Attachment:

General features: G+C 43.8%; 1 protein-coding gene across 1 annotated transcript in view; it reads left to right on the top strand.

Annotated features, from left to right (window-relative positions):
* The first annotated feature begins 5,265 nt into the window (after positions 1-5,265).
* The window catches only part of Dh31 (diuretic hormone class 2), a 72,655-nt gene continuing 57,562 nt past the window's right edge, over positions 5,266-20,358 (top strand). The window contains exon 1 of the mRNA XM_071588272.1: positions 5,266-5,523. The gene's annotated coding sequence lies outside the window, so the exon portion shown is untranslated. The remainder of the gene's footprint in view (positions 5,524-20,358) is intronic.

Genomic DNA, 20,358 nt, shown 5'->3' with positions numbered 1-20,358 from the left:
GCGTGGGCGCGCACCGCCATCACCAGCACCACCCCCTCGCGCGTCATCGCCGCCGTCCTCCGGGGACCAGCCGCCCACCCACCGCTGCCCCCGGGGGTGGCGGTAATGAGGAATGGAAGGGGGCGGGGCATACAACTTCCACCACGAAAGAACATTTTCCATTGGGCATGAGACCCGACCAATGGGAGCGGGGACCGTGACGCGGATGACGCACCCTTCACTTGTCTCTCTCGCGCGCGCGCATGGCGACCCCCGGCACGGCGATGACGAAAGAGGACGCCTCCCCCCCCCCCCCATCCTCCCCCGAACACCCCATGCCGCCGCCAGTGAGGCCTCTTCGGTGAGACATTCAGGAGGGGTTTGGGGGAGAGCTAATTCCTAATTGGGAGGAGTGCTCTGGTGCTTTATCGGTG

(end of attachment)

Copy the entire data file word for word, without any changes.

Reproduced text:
General features: G+C 43.8%; 1 protein-coding gene across 1 annotated transcript in view; it reads left to right on the top strand.

Annotated features, from left to right (window-relative positions):
* The first annotated feature begins 5,265 nt into the window (after positions 1-5,265).
* The window catches only part of Dh31 (diuretic hormone class 2), a 72,655-nt gene continuing 57,562 nt past the window's right edge, over positions 5,266-20,358 (top strand). The window contains exon 1 of the mRNA XM_071588272.1: positions 5,266-5,523. The gene's annotated coding sequence lies outside the window, so the exon portion shown is untranslated. The remainder of the gene's footprint in view (positions 5,524-20,358) is intronic.

Genomic DNA, 20,358 nt, shown 5'->3' with positions numbered 1-20,358 from the left:
GCGTGGGCGCGCACCGCCATCACCAGCACCACCCCCTCGCGCGTCATCGCCGCCGTCCTCCGGGGACCAGCCGCCCACCCACCGCTGCCCCCGGGGGTGGCGGTAATGAGGAATGGAAGGGGGCGGGGCATACAACTTCCACCACGAAAGAACATTTTCCATTGGGCATGAGACCCGACCAATGGGAGCGGGGACCGTGACGCGGATGACGCACCCTTCACTTGTCTCTCTCGCGCGCGCGCATGGCGACCCCCGGCACGGCGATGACGAAAGAGGACGCCTCCCCCCCCCCCCCATCCTCCCCCGAACACCCCATGCCGCCGCCAGTGAGGCCTCTTCGGTGAGACATTCAGGAGGGGTTTGGGGGAGAGCTAATTCCTAATTGGGAGGAGTGCTCTGGTGCTTTATCGGTG